What is “Inclusive” Democracy?

And what are a country’s national values?

Much of the commentary following the recent US presidential election is about if and how “American values” will be defended and promoted by the next administration. Potential appointments, speeches, and interviews of President-elect Trump and his surrogates are parsed to speculate about priorities and possible actions that may or may not become emblematic of the new administration. Yet aside from generalized nods towards “making America great again,” there does not seem to be a coherent definition of which values are most salient at this time and under what circumstances.

Some would argue that values are enduring, not situational. Yet the relevance of specific values to what one believes is right and actionable is not always clear, particularly when there is confusion about the transactional nature (this for that) that characterizes most global political exchanges. As we look  at the results of these elections, we can’t help but question which “American values” will be most important to President Trump as he takes office and begins to steer his agenda through Congress and has to deal with groups of engaged citizens.

A recent article on the emerging Trump policies noted the importance of interests in framing how values are expressed to the world at large. There is often confusion between interests and values, the former situational and subject to negotiation, while the latter are supposedly existential and often more enduring than interests. But that distinction doesn’t explain how values become honored within a culture, how they are acquired, and how they evolve or not over time.

In the US, we have several foundational documents that characterize American values: life, liberty, the pursuit of happiness, equality, and justice for all, to list the more obvious. Over several hundred years, these have evolved into notions of democracy, human rights, equality before the law, defense of the homeland, and peaceful relations with other nations, among others that most Americans, at least conceptually, would agree on.

image: Tipperary Republican

image: Tipperary Republican

This is not the case in most of the developing world where constitutions are sometimes treated as ephemeral statements that reflect political conditions at the time of independence including, prevailing political centers in the regime, strong cultural mores, and dominant themes such as anti-colonialism, third-world solidarity, and the language of rights espoused by the UN. As countries in the MENA and Africa move through post-independence to more robust political systems, they face the challenge of defining their national values anew, promoting their adoption within an adaptable framework, and sustaining relevance to governments and citizens alike.  This is especially difficult as subgroups within the country start to differentiate their unmet aspirations from the prevailing narrative associated with the national identity.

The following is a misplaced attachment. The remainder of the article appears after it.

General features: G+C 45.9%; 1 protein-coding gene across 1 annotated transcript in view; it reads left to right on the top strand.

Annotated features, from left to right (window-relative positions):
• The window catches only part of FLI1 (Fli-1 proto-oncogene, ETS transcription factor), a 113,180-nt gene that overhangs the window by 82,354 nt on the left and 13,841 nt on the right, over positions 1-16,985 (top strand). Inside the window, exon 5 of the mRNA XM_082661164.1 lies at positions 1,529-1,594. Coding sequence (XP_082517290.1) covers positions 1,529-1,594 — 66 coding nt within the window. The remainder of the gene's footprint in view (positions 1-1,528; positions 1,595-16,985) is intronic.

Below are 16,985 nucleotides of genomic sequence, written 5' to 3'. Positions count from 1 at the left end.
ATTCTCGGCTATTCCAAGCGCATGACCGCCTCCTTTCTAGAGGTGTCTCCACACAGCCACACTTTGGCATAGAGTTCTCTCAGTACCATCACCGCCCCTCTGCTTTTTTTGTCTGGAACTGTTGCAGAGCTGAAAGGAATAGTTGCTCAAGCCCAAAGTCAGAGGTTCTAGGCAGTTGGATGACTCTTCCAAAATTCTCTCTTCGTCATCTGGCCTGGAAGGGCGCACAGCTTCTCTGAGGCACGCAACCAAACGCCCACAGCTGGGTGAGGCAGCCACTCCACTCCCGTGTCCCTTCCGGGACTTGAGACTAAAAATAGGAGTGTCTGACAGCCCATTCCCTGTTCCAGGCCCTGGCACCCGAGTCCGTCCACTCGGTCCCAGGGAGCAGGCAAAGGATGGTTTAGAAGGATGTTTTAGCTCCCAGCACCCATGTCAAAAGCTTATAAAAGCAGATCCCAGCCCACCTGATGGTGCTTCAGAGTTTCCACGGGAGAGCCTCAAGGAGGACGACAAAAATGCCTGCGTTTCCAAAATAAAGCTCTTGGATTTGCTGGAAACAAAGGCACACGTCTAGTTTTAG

Ultimately, the central question is how countries can adopt core values that are resilient over time and accepted by the vast majority of citizens. These shared values are at the heart of a country’s social contract that embodies the mutual obligations of the leadership and the people. And it is the erosion of these basic ties that are at the heart of the current contradictions in forming a “more perfect union.” The Arab Spring as well as the wave of populism in Latin America and Africa are both reactionary in terms of dissatisfaction with the status quo, and proactive as people seek to find a responsive, inclusive, transparent national political culture.

Part of the problem is that in many countries, the depiction of national values at the time of independence has come under criticism as either having been imposed by elites who drove independence, borrowed from regional and international organizations (think the AU and UN for example), or come about through consensus building among various groups, which often includes resolving conflicts and expanding definitions of nationality, while excluding others.

The current unrest in these countries in transition reflects the nexus of two currents: the need of citizens to articulate their own narratives abetted by technology, and the mistrust that divides rulers and citizens as the original social contracts have lost their relevance and binding power. In the case of the US or anywhere else, the issue of how values are formed and sustained continues to be relevant as technology and external influences are redefining what matters in building national cohesion in a country.

In my next blog, I will look further into what tools can be useful in this emerging definition of “nation-building” and national values.

 

Featured image from the Immigrant Welcome Center

 

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